Reports expose Australian government coverup of armed attack on Manus Island detainees
2 June 2017
Efforts by the Turnbull government to whitewash—and blame refugees for—a violent assault by armed soldiers on Australia’s detainees on Papua New Guinea’s (PNG) remote Manus Island have been exposed as bared-faced lies.
The reason for the government’s cover-up is also increasingly clear. The Good Friday attack on April 17 highlights the dangers facing the more than 800 male asylum seekers, with the Australian-controlled detention camp due to close in October, dumping the detainees into the impoverished country.
After the initial reports of the incident emerged, the Australian government claimed that only a single shot was fired into the air. Subsequent accounts, including a leaked first-hand report from Wilson Security, the contractor in charge of security at the camp, have proved this totally false.
Obtained by the Australian Broadcasting Corporation’s (ABC) “Lateline” program, the report stated that “a member of the PNG Defence Force produced a weapon, believed to be an M16 assault rifle, and proceeded to discharge his weapon randomly into the air and towards the RPC (regional processing centre) staff and facilities.”
The report detailed how members of the PNG Navy attacked staff and asylum seekers with “lengths of bamboo and other assorted weapons.” More PNG Navy personnel then emerged, brandishing M16 assault rifles and one shotgun, which were also discharged into the centre.
An Amnesty International Digital Verification Team of experts then examined 21 images and 6 videos of the incident, some taken by inmates, which had been viewed widely on both mainstream and social media. They established that bullets were fired directly into the detention centre, putting the lives of refugees there in danger. Some images showed bullet holes in buildings.
In a cynical attempt to justify the attack, and demonise refugees, Australian Immigration Minister Peter Dutton claimed the assault was launched because asylum seekers led a five-year-old boy toward the facility. This lie was also contradicted by the Wilson Security report, which confirmed that the incident resulted from a dispute over use of a nearby soccer field, as part of “a building situation” of tensions between detainees and local people.
Dutton’s claims were also refuted by the regional PNG police commander, David Yapu, and the local MP Ronny Knight. They said the boy had been brought to the centre and given food by the detainees, before being taken out again.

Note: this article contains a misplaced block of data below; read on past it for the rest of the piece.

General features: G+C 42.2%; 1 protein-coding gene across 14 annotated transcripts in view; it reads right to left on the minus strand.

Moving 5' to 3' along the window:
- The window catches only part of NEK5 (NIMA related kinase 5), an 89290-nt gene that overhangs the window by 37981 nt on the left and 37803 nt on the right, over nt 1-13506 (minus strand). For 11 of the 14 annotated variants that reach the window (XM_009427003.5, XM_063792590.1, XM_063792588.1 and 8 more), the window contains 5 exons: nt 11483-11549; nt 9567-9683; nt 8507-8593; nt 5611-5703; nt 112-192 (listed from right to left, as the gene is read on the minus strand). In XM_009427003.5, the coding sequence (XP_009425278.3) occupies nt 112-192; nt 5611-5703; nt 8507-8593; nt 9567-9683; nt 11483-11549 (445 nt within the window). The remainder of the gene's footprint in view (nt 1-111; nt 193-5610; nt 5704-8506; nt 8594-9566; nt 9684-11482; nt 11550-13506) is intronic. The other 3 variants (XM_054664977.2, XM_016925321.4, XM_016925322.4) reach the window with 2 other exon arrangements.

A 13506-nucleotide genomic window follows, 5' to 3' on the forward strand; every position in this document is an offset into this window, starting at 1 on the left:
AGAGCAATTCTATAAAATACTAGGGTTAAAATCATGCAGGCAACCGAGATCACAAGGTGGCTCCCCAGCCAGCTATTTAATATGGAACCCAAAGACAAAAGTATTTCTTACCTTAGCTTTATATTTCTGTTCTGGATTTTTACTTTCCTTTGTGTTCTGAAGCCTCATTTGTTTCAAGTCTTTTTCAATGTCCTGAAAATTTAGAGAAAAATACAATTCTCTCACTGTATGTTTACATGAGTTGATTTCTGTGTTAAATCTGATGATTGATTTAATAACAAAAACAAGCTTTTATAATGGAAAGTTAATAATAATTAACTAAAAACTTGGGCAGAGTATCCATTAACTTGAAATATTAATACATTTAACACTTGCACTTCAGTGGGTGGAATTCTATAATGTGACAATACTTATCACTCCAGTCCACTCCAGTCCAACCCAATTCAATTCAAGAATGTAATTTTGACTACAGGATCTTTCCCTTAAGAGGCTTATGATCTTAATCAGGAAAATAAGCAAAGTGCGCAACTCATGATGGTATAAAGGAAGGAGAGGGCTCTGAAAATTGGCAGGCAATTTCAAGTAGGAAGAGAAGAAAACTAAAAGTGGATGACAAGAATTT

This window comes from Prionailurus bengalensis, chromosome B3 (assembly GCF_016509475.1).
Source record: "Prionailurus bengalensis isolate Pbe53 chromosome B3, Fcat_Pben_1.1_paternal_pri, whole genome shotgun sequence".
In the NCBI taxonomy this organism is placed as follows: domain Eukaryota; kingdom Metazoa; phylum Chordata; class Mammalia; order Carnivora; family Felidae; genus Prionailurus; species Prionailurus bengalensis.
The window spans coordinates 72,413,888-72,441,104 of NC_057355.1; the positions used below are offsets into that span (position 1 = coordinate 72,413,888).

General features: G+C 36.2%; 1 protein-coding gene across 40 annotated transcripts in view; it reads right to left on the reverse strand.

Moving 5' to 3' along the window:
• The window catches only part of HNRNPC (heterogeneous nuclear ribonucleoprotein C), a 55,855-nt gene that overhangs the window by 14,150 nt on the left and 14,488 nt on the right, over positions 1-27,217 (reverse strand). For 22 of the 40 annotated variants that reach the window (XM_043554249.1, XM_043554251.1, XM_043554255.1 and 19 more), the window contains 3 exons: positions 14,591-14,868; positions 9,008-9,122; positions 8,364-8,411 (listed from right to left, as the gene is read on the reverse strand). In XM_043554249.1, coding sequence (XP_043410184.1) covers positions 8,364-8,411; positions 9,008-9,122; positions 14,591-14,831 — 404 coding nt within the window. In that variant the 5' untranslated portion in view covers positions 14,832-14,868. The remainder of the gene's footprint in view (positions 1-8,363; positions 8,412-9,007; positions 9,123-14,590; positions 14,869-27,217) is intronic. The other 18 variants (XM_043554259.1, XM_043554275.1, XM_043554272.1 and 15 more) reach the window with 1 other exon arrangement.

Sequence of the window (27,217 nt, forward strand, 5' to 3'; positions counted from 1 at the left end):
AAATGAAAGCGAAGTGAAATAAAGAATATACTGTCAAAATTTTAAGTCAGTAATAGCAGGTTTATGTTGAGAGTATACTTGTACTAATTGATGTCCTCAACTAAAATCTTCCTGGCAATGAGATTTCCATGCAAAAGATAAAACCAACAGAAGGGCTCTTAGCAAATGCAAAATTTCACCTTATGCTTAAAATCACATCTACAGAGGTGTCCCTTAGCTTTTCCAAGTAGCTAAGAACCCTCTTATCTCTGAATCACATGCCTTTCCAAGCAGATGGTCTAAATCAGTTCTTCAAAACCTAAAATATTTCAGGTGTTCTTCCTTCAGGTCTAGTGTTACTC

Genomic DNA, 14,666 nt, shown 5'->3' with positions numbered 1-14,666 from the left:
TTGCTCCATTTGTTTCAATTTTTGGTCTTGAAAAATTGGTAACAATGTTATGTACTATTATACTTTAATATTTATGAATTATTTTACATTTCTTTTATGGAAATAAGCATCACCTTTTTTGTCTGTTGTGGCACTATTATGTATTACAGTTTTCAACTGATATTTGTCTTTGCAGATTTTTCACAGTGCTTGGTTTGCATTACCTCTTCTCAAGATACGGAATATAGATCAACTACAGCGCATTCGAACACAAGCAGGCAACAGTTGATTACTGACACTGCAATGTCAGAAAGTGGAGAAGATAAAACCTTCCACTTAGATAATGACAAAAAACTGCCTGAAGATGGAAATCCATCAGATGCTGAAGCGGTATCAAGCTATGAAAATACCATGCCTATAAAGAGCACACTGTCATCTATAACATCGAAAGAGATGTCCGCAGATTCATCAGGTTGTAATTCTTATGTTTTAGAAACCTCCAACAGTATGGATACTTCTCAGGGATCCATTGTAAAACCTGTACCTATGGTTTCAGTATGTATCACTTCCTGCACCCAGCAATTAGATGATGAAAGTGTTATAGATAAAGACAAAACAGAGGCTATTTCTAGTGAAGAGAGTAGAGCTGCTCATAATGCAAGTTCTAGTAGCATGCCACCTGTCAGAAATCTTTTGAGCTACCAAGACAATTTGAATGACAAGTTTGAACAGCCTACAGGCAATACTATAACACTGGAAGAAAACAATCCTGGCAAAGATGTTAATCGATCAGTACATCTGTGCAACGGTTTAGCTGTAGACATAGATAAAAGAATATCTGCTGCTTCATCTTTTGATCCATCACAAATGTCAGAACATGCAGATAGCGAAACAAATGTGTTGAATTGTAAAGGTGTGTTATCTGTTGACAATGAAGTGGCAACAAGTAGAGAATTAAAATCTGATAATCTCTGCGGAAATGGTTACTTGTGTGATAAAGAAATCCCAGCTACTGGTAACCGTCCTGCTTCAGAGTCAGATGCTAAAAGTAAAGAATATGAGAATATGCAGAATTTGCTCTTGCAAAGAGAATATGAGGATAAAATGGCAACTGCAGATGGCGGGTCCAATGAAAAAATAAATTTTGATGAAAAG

Despite this evidence, Dutton continued his claims, even demanding an apology from the ABC for broadcasting Yapu’s comments. Dutton insisted it was “indisputable” that the two incidents were linked.
Australian governments have a long record of making false allegations against refugees in order to blacken their names and justify the increasingly brutal measures taken to punish them for trying to flee to Australia.
One of the most notorious incidents occurred in 2001, when the Howard government falsely claimed that asylum seekers threw their children overboard in a bid to force Australian sailors to rescue them and take them ashore. Outraged sailors later blew the whistle on this lie.
The “children overboard” slander was used as a pretext to instigate the use of the navy to repel refugee boats arriving in Australian waters, a practice that saw shots fired across the bows of boats and led to the deaths of 353 asylum seekers in Australia’s worst maritime disaster (see: “Five years since Australia’s SIEV X tragedy: the official cover-up continues”).
The confirmation of the violent attack on Good Friday has intensified the concerns of the detainees as to their fate with the scheduled closing of the Manus Island detention centre. In keeping with the bipartisan policy of successive Liberal-National and Labor governments, the detainees have been told that “no-one will be settled in Australia” and “you will need to consider your options.”
Those who are classified, via a draconian vetting process, as “genuine” refugees will be given the “options” of being relocated to a refugee transit centre in nearby Lorengau, being deported to their country of origin, where they may face imprisonment, torture and death, or waiting to be resettled in a yet-to-be-determined third country. So-called non-refugees will be deported to their country of origin.
Cynically, the Australian government is offering pitiful “reintegration assistance” packages to those who choose to “voluntarily” return to their home country. These amount to $20,000 and require refugees to abandon their protection claims, effectively giving up their right to asylum.
Many refugees fear they will be in danger in Lorengau and some are refusing to leave the detention centre. Asylum seekers are currently free to visit Lorengau during the day, but most remain in the detention centre. One anonymous refugee told Reuters: “I’m not going to Lorengau. Many refugees have been beaten, robbed and abused (there) in different ways.”
A notice has been placed in the camp threatening those who refuse to leave the centre with being ineligible for a third country resettlement option.
Last year the Turnbull government unveiled a reactionary refugee swap deal with the United States, involving the removal of some heavily-vetted asylum seekers to the US in exchange for an undisclosed number of refugees who are similarly languishing in US detention centres in Costa Rica.
Some US vetting interviews have reportedly commenced, but it remains unclear how many, if any, detainees will be selected for this swap arrangement.
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